Here I get two decimals after the `.`

(dot) using a function...

```
function truncate_number($number, $precision = 2) {
// Zero causes issues, and no need to truncate
if (0 == (int)$number) {
return $number;
}
// Are we negative?
$negative = $number / abs($number);
// Cast the number to a positive to solve rounding
$number = abs($number);
// Calculate precision number for dividing / multiplying
$precision = pow(10, $precision);
// Run the math, re-applying the negative value to ensure
// returns correctly negative / positive
return floor( $number * $precision ) / $precision * $negative;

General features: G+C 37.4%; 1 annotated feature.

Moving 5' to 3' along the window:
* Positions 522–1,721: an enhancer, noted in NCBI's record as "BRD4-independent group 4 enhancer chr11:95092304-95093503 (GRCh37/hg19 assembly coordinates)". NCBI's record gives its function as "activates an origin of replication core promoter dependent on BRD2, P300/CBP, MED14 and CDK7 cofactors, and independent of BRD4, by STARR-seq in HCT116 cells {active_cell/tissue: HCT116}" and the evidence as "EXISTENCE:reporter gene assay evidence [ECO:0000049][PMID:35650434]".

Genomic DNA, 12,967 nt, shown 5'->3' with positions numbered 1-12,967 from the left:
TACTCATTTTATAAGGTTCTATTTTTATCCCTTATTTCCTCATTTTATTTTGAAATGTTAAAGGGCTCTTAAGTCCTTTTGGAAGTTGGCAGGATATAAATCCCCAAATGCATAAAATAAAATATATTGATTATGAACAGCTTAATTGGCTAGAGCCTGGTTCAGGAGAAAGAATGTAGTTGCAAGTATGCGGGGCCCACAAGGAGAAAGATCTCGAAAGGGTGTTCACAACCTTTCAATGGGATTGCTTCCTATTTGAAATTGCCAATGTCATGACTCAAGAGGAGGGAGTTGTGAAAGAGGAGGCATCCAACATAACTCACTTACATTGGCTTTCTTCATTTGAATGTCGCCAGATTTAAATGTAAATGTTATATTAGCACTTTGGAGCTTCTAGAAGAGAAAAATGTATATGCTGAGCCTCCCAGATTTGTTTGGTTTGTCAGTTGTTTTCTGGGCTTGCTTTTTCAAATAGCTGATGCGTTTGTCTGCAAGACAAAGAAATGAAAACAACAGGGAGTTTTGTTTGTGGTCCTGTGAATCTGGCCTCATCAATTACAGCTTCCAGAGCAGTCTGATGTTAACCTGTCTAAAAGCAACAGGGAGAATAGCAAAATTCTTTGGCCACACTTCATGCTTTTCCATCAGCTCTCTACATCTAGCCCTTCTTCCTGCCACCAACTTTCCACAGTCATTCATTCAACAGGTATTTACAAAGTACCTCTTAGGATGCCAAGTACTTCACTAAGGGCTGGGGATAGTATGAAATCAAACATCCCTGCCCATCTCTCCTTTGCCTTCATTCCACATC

}
```

Results from the above function:

```
echo truncate_number(2.56789, 1); // 2.5
echo truncate_number(2.56789); // 2.56
echo truncate_number(2.56789, 3); // 2.567
echo truncate_number(-2.56789, 1); // -2.5
echo truncate_number(-2.56789); // -2.56
echo truncate_number(-2.56789, 3); // -2.567
```

**New Correct Answer**

Use the PHP native function bcdiv

```
echo bcdiv(2.56789, 1, 1); // 2.5
echo bcdiv(2.56789, 1, 2); // 2.56
echo bcdiv(2.56789, 1, 3); // 2.567
echo bcdiv(-2.56789, 1, 1); // -2.5
echo bcdiv(-2.56789, 1, 2); // -2.56
echo bcdiv(-2.56789, 1, 3); // -2.567
```

reducesprecision. It will not add decimal places to a number that doesn't have them. Based on many of the answers and comments, it seems like people are thinking that rounding is something it isn't.`round`

is a math function, and this is just a formatting problem.